Alcohol and marijuana are among the drugs most commonly used by adolescents and young adults. Use is associated with substantial morbidity and mortality for young people, especially motor vehicle crash fatality, which is a leading cause of death among those 18 to 25 in the US.

Half of young drivers in fatal crashes in nine US states used either alcohol or marijuana. Researchers from Columbia University analyzed 7,191 fatal accidents involving drivers between the ages of 16 and 25 from the states of California, Connecticut, Hawaii, Illinois, New Hampshire, New Jersey, Rhode Island, Washington and West Virginia. These nine states all routinely perform toxicological tests on the blood or urine specimens of drivers who die in car crashes.

Overall, 50.3 percent of the deceased tested positive for alcohol, marijuana or both. Of these, 36.8 percent were under the influence of alcohol, 5.9 percent used only marijuana and 7.6 percent used both substances. The researchers did note that marijuana use decreased among those aged 21 years and older who used this drug alone. After reaching age 21, use of alcohol in combination of marijuana increased slightly.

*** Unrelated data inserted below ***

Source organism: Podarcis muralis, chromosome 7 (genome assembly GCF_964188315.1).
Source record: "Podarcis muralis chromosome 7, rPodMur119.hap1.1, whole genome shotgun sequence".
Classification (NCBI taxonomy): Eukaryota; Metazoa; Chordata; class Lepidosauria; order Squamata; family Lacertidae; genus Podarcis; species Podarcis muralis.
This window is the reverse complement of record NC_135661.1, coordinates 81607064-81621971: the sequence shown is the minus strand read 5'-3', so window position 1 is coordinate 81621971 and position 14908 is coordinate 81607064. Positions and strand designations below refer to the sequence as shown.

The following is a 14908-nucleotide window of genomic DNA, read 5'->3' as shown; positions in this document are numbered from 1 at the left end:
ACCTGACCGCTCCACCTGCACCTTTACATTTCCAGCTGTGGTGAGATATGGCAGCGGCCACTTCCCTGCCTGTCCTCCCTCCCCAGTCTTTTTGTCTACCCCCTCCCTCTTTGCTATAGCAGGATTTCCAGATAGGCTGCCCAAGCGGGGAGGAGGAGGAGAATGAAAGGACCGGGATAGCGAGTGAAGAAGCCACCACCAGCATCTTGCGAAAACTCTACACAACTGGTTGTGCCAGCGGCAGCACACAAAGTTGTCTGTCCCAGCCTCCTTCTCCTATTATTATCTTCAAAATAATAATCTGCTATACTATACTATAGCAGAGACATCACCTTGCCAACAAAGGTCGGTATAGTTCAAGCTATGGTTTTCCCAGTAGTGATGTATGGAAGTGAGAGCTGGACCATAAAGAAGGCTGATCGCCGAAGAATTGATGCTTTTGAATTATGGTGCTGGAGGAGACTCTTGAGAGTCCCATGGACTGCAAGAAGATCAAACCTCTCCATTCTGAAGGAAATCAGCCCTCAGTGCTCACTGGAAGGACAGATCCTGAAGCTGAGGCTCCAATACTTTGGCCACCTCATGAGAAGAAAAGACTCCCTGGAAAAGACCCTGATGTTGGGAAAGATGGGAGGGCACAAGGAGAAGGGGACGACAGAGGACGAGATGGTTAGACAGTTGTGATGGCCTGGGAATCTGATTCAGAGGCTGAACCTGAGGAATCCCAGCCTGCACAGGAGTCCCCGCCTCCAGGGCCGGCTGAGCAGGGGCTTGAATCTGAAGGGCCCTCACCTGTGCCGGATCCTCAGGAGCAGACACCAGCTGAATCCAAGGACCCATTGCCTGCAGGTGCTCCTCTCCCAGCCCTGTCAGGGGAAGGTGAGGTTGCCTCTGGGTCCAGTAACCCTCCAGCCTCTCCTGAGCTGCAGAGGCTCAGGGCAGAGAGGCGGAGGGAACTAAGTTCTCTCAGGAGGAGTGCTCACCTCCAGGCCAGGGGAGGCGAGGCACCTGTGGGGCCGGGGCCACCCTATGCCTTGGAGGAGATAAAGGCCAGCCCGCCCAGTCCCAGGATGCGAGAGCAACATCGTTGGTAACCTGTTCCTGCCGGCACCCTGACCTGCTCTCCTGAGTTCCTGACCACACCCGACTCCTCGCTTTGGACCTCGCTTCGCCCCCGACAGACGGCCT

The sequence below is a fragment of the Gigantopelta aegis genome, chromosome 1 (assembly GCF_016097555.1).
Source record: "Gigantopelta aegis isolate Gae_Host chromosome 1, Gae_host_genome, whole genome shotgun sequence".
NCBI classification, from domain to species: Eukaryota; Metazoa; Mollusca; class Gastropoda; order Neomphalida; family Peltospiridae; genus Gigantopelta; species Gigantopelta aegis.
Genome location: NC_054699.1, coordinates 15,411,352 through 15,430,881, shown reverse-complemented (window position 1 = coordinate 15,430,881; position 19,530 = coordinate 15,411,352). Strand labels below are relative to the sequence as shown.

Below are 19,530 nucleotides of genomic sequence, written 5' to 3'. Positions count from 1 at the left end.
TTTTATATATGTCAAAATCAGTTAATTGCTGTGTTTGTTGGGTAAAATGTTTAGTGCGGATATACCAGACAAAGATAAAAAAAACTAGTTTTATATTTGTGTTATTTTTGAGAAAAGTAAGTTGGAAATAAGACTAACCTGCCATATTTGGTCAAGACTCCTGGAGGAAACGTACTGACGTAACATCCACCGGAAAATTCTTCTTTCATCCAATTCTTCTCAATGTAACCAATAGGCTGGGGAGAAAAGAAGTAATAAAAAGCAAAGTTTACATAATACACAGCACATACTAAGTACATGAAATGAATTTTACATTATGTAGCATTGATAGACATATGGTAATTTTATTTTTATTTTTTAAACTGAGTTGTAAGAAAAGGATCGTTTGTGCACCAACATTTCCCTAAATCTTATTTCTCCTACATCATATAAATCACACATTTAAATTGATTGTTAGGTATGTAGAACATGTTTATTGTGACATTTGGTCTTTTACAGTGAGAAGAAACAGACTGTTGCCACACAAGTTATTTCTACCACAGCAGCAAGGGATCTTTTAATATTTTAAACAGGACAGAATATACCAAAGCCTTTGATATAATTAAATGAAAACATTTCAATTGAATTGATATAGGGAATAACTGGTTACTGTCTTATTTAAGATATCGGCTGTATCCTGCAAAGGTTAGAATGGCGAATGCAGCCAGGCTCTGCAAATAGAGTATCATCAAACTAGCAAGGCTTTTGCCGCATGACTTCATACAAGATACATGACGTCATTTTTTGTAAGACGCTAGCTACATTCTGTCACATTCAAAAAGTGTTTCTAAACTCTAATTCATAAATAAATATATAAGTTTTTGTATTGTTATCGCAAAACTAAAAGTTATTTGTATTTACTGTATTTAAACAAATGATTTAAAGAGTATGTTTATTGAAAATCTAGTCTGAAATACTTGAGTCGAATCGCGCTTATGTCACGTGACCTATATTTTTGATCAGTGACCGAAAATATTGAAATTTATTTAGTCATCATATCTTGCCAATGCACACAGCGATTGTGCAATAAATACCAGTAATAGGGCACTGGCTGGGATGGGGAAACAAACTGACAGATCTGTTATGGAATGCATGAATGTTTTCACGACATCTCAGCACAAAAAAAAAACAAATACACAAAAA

Although the weight of available evidence indicates that increasing access to marijuana may reduce alcohol use at the population level, the current study results suggest that any negative trend in marijuana use is likely small. However, it should be noted that marijuana use is also a risk factor for involvement in fatal and nonfatal motor vehicle crashes; thus, the effects of increased marijuana use at the population level, while potentially reducing alcohol use, may be null or even detrimental for fatality rates overall.

Dr. Guohua Li, co-author of the study and Director of the Center for Injury Epidemiology and Prevention at Columbia University said:

“Taken together, we found no significant substitution effect between alcohol and marijuana. Rather, increased availability seems to increase the prevalence of concurrent use of alcohol and marijuana.”

Given the rapid changes currently underway in marijuana availability in the US, understanding the potential effects of increased use on other substances, as well as substance-related outcomes such as motor vehicle crash fatality, has never been more important to the health of society. Helping young people to address substance abuse early by providing education could help prevent future addiction and the associated health risks.

Young people are smarter than many adults give them credit for, and teaching drug prevention at an early age is a wise precaution today. The average age of first marijuana use is 14, and alcohol use can start before age 12. The use of marijuana and alcohol in high school has become common, and sadly not an issue to many teens; this is unfortunate because of the dangerous risks to the developing brain and potential for fatal or life-altering accidents.